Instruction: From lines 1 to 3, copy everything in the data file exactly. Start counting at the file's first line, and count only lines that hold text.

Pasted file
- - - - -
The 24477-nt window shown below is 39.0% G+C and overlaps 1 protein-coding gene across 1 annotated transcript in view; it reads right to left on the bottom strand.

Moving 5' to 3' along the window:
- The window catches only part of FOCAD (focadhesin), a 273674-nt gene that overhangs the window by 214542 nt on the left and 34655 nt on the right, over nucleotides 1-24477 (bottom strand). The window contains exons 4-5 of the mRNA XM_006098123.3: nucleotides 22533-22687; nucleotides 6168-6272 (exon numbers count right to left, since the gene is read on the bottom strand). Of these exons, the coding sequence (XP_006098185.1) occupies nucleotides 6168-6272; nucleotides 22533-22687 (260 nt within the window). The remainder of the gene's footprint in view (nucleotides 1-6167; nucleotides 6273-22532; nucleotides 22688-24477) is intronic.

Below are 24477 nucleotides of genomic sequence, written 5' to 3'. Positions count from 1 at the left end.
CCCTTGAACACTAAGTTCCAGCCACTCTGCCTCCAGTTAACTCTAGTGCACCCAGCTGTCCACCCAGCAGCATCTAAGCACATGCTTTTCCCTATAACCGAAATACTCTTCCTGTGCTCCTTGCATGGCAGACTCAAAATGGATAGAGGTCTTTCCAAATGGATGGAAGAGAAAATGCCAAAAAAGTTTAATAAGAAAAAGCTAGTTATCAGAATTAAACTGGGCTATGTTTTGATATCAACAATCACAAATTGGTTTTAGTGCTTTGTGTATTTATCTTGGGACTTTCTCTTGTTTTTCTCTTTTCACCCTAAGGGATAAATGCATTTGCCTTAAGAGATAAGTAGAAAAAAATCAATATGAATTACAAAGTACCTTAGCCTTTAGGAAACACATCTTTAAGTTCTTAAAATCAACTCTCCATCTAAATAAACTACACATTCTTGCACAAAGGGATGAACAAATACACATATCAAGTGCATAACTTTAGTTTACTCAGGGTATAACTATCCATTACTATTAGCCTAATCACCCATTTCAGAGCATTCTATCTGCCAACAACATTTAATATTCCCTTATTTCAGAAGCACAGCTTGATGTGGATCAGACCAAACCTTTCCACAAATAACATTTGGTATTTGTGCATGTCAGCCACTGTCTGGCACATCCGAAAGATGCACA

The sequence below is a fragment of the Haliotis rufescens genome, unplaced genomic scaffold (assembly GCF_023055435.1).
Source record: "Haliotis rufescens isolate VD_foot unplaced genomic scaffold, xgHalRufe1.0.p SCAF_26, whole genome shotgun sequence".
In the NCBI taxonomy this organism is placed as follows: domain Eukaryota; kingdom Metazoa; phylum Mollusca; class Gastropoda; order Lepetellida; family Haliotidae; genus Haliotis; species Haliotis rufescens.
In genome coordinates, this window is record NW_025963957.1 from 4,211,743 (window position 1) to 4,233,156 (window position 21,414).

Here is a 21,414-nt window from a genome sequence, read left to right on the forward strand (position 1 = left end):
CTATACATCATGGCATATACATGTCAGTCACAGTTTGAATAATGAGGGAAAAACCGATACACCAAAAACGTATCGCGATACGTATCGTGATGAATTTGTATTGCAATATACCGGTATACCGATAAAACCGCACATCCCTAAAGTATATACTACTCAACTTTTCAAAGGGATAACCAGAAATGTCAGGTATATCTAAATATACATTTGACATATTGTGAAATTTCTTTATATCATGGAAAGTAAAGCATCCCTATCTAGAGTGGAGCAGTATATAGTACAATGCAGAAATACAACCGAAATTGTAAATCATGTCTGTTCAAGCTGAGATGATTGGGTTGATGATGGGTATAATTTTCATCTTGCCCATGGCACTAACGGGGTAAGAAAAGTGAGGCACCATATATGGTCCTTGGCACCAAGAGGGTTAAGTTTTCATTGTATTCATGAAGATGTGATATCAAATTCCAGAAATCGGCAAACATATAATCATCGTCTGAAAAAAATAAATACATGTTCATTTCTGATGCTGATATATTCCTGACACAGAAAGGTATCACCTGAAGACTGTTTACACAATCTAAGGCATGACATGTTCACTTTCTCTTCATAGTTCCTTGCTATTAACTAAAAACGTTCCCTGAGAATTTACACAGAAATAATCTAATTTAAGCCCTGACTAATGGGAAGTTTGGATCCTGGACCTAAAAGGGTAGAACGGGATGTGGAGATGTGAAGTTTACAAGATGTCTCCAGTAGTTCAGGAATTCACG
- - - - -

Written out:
The 24477-nt window shown below is 39.0% G+C and overlaps 1 protein-coding gene across 1 annotated transcript in view; it reads right to left on the bottom strand.

Moving 5' to 3' along the window:
- The window catches only part of FOCAD (focadhesin), a 273674-nt gene that overhangs the window by 214542 nt on the left and 34655 nt on the right, over nucleotides 1-24477 (bottom strand). The window contains exons 4-5 of the mRNA XM_006098123.3: nucleotides 22533-22687; nucleotides 6168-6272 (exon numbers count right to left, since the gene is read on the bottom strand). Of these exons, the coding sequence (XP_006098185.1) occupies nucleotides 6168-6272; nucleotides 22533-22687 (260 nt within the window). The remainder of the gene's footprint in view (nucleotides 1-6167; nucleotides 6273-22532; nucleotides 22688-24477) is intronic.